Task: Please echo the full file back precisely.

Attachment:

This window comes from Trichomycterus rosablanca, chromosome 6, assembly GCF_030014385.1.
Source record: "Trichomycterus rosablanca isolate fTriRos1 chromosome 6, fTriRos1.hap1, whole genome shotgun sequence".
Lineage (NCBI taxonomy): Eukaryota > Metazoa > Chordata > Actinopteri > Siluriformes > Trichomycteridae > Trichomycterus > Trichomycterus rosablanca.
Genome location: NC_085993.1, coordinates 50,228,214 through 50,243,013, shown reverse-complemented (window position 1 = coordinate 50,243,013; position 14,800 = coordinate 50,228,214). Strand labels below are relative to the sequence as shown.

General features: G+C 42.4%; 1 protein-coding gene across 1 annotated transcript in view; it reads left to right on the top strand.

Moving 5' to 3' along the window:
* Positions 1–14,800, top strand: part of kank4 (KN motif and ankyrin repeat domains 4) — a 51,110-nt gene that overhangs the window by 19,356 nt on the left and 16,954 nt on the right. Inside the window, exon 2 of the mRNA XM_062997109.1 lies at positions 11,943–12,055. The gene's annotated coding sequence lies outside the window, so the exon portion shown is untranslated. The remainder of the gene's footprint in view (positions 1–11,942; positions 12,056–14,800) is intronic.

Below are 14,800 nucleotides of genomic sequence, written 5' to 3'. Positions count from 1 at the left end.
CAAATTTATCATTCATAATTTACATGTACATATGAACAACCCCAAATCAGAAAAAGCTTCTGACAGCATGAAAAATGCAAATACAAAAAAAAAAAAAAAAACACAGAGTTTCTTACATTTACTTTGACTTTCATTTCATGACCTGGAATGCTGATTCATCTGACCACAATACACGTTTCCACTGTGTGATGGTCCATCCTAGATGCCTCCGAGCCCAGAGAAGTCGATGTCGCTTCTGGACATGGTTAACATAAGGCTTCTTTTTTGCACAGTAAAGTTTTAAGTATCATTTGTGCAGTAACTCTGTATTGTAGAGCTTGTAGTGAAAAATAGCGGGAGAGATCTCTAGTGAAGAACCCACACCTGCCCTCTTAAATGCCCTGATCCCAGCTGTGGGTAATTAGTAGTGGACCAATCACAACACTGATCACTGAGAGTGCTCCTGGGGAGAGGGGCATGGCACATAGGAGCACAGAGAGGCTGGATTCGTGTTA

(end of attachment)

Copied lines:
This window comes from Trichomycterus rosablanca, chromosome 6, assembly GCF_030014385.1.
Source record: "Trichomycterus rosablanca isolate fTriRos1 chromosome 6, fTriRos1.hap1, whole genome shotgun sequence".
Lineage (NCBI taxonomy): Eukaryota > Metazoa > Chordata > Actinopteri > Siluriformes > Trichomycteridae > Trichomycterus > Trichomycterus rosablanca.
Genome location: NC_085993.1, coordinates 50,228,214 through 50,243,013, shown reverse-complemented (window position 1 = coordinate 50,243,013; position 14,800 = coordinate 50,228,214). Strand labels below are relative to the sequence as shown.

General features: G+C 42.4%; 1 protein-coding gene across 1 annotated transcript in view; it reads left to right on the top strand.

Moving 5' to 3' along the window:
* Positions 1–14,800, top strand: part of kank4 (KN motif and ankyrin repeat domains 4) — a 51,110-nt gene that overhangs the window by 19,356 nt on the left and 16,954 nt on the right. Inside the window, exon 2 of the mRNA XM_062997109.1 lies at positions 11,943–12,055. The gene's annotated coding sequence lies outside the window, so the exon portion shown is untranslated. The remainder of the gene's footprint in view (positions 1–11,942; positions 12,056–14,800) is intronic.

Below are 14,800 nucleotides of genomic sequence, written 5' to 3'. Positions count from 1 at the left end.
CAAATTTATCATTCATAATTTACATGTACATATGAACAACCCCAAATCAGAAAAAGCTTCTGACAGCATGAAAAATGCAAATACAAAAAAAAAAAAAAAAACACAGAGTTTCTTACATTTACTTTGACTTTCATTTCATGACCTGGAATGCTGATTCATCTGACCACAATACACGTTTCCACTGTGTGATGGTCCATCCTAGATGCCTCCGAGCCCAGAGAAGTCGATGTCGCTTCTGGACATGGTTAACATAAGGCTTCTTTTTTGCACAGTAAAGTTTTAAGTATCATTTGTGCAGTAACTCTGTATTGTAGAGCTTGTAGTGAAAAATAGCGGGAGAGATCTCTAGTGAAGAACCCACACCTGCCCTCTTAAATGCCCTGATCCCAGCTGTGGGTAATTAGTAGTGGACCAATCACAACACTGATCACTGAGAGTGCTCCTGGGGAGAGGGGCATGGCACATAGGAGCACAGAGAGGCTGGATTCGTGTTA